Statistics NZ paying 'astronomical' rent for post-earthquake offices

A meeting room in space occupied by Statistics New Zealand in Westpac House. The lease is costing the government ...
ROBERT KITCHIN/FAIRFAX NZ

A meeting room in space occupied by Statistics New Zealand in Westpac House. The lease is costing the government department, left homeless by the November earthquake, close to $800 per square metre.

Statistics New Zealand may have taken the most expensive government lease in the country, as it raced to secure office space after the November earthquake.

Documents show the government department is paying close to $800 per square metre for a two-year lease across four floors in Westpac House on Lambton Quay.

The building is owned by Michael and John Chow, the rich-list brothers whose interests span from commercial property to brothels.

John Chow, who jointly owns Westpac House with his brother Michael, denies the lease was over the top, as Statistics New ...
PETER MEECHAM/FAIRFAX NZ

John Chow, who jointly owns Westpac House with his brother Michael, denies the lease was over the top, as Statistics New Zealand had taken all of its managed offices.

The price is more than double what some other tennants are paying for office space in the 1974 tower, and is well above the roughly $500sqm which lease experts said corporate tenants pay for leases in the best Wellington office towers.

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Both Statistics NZ and the Chow brothers argue the price is inflated because the lease is short term and much of the space is serviced offices.

Statistics New Zealand was left homeless after its headquarters, Statistics House, partially collapsed in the November ...
KEVIN STENT/STUFF

Statistics New Zealand was left homeless after its headquarters, Statistics House, partially collapsed in the November earthquake.

But a spending watchdog says serviced offices are aimed at small businesses willing to pay a premium for leases as short as a few weeks, not large government departments.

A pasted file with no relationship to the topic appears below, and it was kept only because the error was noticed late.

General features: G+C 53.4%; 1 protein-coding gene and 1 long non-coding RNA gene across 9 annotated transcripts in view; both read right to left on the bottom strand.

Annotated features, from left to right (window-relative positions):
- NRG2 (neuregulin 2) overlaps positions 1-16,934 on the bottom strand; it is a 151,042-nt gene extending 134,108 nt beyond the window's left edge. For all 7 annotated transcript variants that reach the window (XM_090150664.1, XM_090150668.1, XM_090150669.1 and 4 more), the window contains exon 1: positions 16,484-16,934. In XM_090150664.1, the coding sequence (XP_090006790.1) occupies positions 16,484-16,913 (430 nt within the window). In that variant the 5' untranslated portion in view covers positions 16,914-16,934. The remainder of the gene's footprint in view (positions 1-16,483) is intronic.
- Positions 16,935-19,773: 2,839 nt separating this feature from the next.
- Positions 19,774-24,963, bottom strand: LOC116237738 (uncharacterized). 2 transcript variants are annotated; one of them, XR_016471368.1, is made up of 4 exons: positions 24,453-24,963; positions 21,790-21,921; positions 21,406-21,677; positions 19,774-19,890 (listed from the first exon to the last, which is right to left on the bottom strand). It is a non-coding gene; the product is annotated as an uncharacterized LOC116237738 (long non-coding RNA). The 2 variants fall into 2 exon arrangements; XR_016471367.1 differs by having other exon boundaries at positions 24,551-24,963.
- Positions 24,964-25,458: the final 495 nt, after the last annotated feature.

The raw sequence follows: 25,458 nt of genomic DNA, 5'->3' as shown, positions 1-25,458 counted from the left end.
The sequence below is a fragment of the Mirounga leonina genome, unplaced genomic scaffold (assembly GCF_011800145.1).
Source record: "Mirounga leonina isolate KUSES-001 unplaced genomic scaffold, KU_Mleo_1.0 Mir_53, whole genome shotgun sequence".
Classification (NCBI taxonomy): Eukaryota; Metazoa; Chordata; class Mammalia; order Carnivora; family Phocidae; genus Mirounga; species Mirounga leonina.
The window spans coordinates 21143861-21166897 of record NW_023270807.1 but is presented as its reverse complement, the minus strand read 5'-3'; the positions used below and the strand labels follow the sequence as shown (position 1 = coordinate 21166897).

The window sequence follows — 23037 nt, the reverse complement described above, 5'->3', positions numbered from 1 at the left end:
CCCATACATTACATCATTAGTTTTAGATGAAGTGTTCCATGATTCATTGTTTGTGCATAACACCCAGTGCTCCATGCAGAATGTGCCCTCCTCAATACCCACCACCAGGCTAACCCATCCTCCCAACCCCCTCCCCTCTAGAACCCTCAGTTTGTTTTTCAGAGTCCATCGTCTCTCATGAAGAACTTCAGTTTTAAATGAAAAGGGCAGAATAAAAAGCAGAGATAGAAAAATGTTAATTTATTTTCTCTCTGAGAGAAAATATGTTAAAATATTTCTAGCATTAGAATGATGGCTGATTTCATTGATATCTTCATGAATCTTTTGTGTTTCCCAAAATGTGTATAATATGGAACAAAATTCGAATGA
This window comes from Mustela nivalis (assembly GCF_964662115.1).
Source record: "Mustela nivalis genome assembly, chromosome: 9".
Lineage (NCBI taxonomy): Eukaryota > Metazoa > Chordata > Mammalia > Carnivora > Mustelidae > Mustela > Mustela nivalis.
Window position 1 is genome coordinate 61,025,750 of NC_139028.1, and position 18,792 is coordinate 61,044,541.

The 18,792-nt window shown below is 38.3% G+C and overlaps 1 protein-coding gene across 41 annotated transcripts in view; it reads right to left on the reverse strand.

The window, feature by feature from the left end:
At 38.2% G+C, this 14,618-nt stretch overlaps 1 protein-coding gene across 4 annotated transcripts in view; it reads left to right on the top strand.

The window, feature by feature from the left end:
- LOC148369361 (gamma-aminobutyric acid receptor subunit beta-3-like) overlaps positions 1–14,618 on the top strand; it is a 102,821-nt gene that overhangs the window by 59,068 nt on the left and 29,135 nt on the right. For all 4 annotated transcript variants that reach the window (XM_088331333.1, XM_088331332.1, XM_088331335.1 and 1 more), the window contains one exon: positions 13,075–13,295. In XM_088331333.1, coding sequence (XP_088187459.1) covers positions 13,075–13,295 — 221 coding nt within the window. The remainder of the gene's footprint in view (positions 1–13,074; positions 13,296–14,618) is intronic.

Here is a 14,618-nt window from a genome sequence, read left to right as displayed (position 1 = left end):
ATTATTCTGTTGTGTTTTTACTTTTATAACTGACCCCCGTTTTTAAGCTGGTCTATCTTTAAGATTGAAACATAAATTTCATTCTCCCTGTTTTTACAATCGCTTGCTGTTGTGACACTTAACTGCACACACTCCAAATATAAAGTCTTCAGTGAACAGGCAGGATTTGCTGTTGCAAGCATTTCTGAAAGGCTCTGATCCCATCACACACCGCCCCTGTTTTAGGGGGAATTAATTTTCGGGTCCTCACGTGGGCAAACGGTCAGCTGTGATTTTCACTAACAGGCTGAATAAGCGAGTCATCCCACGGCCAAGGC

Jordan Williams, executive director of the Taxpayers Union said the cost of the lease was "astronomical" and Statistics NZ appeared to have been "out negotiated" by the Chow brothers.

In the days following the November earthquake, Statistics NZ was among a group of companies forced to find new offices, after its headquarters partially collapsed.

The department, which provides official estimates of hundreds of measures, was under pressure to resume its publishing schedule, which was briefly suspended.

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As well as taking part of HP Tower in Gilmer Terrace, Statistics NZ leased space in the almost adjacent Westpac House.

While terms of leases are usually confidential, detailed information was continued in documents released to potential buyers when the Chows announced plans to sell Westpac House this month.

A tenancy schedule showed Statistics NZ signed up for 2338.79sqm, at an average rate of $793.95sqm.

Two of the floors were leased to Statistics NZ for about $450sqm, which leasing experts said was not unusual for short term leases of comparable office space.

The remaining two floors were leased to the department for $930sqm and $1280sqm. A tour of one of the floors revealed a large number of meeting rooms, in a building with limited natural light.

Statistics NZ said the cost of the lease was at the "higher end" of the 15 buildings it viewed.

"However, having our agency in two buildings next to each other reduced other potential costs and enabled the organisation to continue to operate effectively in a very short timeframe."

The Chows had presented Statistics NZ with an "all or nothing" deal.

"The Chows offered us a package deal of all the floors we took, we could not pick and choose which parts we wanted given the market at the time. The deal on the table was all or nothing," a spokesman said.

John Chow dismissed comparisons to other leases in the building, because Statistics NZ had taken the entire serviced office space.

Williams said the Taxpayers Union believed the lease may be the most expensive of any government organisation in New Zealand

"We know of nothing even in this range. We understand it's more than Auckland Council pays for A-grade buildings on the Auckland waterfront," Williams said.

"Stats NZ has clearly been out negotiated. We can't see any justification for paying that much."

Jim Pinson of Colliers International, declined to comment on the specific transaction involving Statistics NZ, but said in general, while incentives to lure tenants disappeared, few landlords attempts to exploit the sudden demand for space after the earthquake.

"We anticipated that there might be some rises in rents, but we didn't see any price gouging," Pinson said.

 - Stuff

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